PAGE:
Benjamin Sherwood was a student at the University of Maine when he first discovered drink-mixing. He bartended for the campus catering company from the tender age of 18.

Meanwhile, he pursued his love of adventure sports—skiing in Colorado, sailing around the Pacific Ocean for years at a time. During one stint at sea, he made friends with a fellow sailor from Seattle. He told me Seattle was the place to be, I moved here, and a decade later I am happily behind the Marjorie bar, says Sherwood.

At that Capitol Hill cafe he makes venti-sized cocktails—try a negroni or anything else involving vermouth—Tuesday nights and Thursday through Saturday. Wednesdays, he work as a table server “to keep in shape.”

Here, five questions for Ben Sherwood.

What is the most underrated spirit?

Aside from vodka, they all are a bit underrated. But having just been out tasting some white dog whiskey in Woodinville I am feeling the moonshine right now. Give me a nice bottle of un-oaked whiskey, citrus, bitters, and a hot day, and we can have some fun!

What is your favorite Seattle bar (other than Marjorie)?

If I am in a beer mode (which I often am) I love the Hopvine up on 15th Avenue East: great beer selection, heavy on the India Pale Ale. If I’m feeling the cocktail I like to belly up in front of David Nelson at Il Bistro or Jay Kuehner at Sambar. We are lucky in Seattle, there is a pretty high good-bartender-to-capita ratio here.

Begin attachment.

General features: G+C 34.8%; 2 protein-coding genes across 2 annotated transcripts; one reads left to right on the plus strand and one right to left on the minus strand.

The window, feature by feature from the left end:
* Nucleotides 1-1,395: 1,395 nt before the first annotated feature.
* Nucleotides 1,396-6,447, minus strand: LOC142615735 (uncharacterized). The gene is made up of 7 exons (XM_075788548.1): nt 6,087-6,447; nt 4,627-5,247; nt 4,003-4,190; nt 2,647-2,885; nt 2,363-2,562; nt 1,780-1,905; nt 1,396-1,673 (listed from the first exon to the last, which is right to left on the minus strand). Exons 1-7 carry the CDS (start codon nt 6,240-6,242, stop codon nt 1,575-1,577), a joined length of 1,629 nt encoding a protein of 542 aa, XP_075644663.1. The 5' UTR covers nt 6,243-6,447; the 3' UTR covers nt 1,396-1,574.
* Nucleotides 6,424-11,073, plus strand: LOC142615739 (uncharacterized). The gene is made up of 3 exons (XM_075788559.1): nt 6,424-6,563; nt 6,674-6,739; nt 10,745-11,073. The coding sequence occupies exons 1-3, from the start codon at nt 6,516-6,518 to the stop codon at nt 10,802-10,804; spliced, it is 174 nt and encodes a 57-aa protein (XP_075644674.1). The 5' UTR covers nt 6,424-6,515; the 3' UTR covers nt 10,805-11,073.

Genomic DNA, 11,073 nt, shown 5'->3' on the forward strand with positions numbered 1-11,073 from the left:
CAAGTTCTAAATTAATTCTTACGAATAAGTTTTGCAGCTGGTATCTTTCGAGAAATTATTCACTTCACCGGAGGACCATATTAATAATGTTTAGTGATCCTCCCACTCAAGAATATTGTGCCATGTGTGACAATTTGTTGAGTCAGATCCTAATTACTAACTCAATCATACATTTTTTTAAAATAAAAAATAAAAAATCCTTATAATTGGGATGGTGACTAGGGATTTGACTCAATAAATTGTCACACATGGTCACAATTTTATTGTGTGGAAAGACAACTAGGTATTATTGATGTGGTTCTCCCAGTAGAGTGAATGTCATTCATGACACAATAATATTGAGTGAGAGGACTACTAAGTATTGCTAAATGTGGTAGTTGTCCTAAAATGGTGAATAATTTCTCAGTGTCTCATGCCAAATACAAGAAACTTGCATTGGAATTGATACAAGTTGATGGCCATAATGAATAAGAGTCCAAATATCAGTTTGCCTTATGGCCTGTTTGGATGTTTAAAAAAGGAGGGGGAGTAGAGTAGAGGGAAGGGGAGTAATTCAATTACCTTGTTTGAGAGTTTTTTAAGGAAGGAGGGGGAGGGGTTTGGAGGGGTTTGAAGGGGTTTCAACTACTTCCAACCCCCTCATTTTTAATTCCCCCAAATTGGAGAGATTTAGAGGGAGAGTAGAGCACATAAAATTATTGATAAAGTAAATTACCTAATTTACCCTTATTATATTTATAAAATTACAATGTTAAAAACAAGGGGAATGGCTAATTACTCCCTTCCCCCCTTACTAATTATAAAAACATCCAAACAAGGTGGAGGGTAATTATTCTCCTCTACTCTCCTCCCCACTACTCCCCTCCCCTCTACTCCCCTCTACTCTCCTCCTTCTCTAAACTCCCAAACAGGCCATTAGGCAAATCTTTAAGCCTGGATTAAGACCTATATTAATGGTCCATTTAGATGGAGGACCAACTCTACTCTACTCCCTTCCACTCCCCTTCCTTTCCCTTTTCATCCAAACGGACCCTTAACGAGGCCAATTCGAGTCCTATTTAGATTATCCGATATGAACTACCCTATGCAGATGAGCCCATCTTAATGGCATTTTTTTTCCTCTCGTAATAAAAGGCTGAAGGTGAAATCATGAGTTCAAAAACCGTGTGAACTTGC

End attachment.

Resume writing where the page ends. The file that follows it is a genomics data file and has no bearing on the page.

What drink do you order at that bar?

At Hopvine, I start with the Rogue Shakespeare stout and move on to tasty IPAs. With David I get a whiskey served whatever way he deems appropriate. With Jay, well, that crazy bastard just makes me happy. He’s an alchemist.

What’s the worst thing you’ve ever seen someone do in a bar?

Everyone has the puke story, the fight story, the thrown glass story…I like the oblivious story: it was a sold-out Valentines day, five course dinner. No idea what happened, but on course two a lady starts crying, I mean bawling. She stands up, smacks the dude she’s with, and walks out. This is a nice meal, not cheap, coursed out with wine pairings. The gentleman stays and finished the last three courses—his and hers. Dude, really?

Name three reasons you live in Seattle (bonus points if you don’t use the words “mountains” or “water”).

Well, you took away all the best words and I feel that I really need the bonus points, so here goes: I’m within an hour’s drive of basically any world-class outdoor activity; the food scene has been good since I got here and continues to develop each year; and the drinks, the beer, and the wine consistently impress. That forces all us old farts to get better with age. Boom! Bonus points won!

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